Life Since June

As my June 2019 post indicated, I’ve been focused much more on living life than photographing or writing about it.

Did I mention it here?  In June, for my wife’s birthday, I got it into my head to bake her a cake.  She requested a cherry chip cake made from scratch.  I ended up more assisting her than making it myself, but she was pleased.  It was good enough to eat.

Cherry-Chip-Cake

Frosting also from scratch

Good-Enough-to-Eat

Turned out the cake was edible

In July, my family and I motored north to my wife’s family farm in Indiana (I always hate writing ‘in Indiana’ but this time will not find another way to present that data) where my wife was briefly reabsorbed by her family, I spent a lot of time bicycling, and our son hung out with and bonded with his cousins.  I crashed or fell off my bike twice in the same day injuring a different shoulder each time and am still feeling the residual effects of one of the injuries.  Both falls were stupid and each was my own fault – while annoying, that truth actually does help me accept the ongoing pain.   Rode to Muncie, Prairie Creek Reservoir, small municipalities thereabouts.  I saw what looked like a heroes’-gate shrine of some sort.  No hero this writer, I didn’t walk through the gate although I found it open.

Indiana-Chip-&-Seal-Road

Indiana chip and seal road

July-3-2019-Ride

Nazarene church parking lot where I crashed the first time.  Don’t ask.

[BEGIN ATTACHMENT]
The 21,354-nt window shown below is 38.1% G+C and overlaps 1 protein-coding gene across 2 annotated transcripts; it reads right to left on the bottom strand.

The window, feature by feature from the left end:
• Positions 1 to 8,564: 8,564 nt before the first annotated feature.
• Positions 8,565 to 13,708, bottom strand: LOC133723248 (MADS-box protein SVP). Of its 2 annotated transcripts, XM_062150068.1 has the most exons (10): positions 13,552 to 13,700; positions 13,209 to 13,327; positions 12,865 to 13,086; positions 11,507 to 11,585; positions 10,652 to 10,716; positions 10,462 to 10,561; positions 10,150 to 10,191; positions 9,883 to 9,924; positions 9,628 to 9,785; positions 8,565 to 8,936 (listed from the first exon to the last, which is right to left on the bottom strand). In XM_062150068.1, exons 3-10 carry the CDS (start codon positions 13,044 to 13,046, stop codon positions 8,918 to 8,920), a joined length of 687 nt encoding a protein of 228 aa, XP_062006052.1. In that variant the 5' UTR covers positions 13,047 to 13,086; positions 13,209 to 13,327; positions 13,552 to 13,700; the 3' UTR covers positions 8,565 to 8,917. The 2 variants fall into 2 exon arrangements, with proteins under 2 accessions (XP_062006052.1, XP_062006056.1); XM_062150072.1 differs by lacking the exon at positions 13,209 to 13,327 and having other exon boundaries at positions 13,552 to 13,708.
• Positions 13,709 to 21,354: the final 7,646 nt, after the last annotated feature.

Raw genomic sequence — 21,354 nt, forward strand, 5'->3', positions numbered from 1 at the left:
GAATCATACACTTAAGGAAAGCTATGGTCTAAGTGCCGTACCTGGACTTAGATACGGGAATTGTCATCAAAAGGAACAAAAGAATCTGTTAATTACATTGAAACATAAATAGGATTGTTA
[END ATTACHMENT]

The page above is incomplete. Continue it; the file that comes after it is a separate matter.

Muncie-Chic-Fil--A

Muncie Chic-Fil-A.  I eat there every year.

Muncie-Grafitto

Only one graffiti snapshot.  Grassroots Christianity is an interesting phenomenon.

Patriotic-House

Patriotic display in a poor community.  I really liked it.

Heroes'-Gate

Heroes’ gate

Sometime during the intervening months, my car hit 222,222 miles, but I snapped the odometer photo at 222,223 – missed it by that much.

Missed-It-by-This-Much

Missed it by that much…

Last month, my son and I finally painted the mailbox’s weathered, white wooden post.  My mother has averted her eyes in shame the past 5 – 6 years when she’s come over to the house to visit due to the deficient pride in ownership that neglect has evidenced.  The month before, I finally finished sanding out the damage perpetrated by our yard’s squirrels upon three of my 2005 Pouch RZ96’s cockpit ribs.  I’d left the kayak assembled outdoors and neglected it during a dark period in my life when I worked in an agency maybe best described as the unfortunate-kid-from-the-dysfunctional-family-down-the-street of law enforcement.  About three weeks ago, I re-varnished the squirrel damaged ribs.

Repaired,-varnished-RZ96-Ribs

I’ve been writing out my thoughts and ideas – working on a conceptualization of a variety of human interaction I refer to as “Shit Room Theory.”  It’s not ready for publication yet and I’m trying to figure out how to manage a lecture on the subject for my YouTube channel.  That said, in its embryonic form, the theory’s been of help to two or three individuals facing a variety of unpleasantness.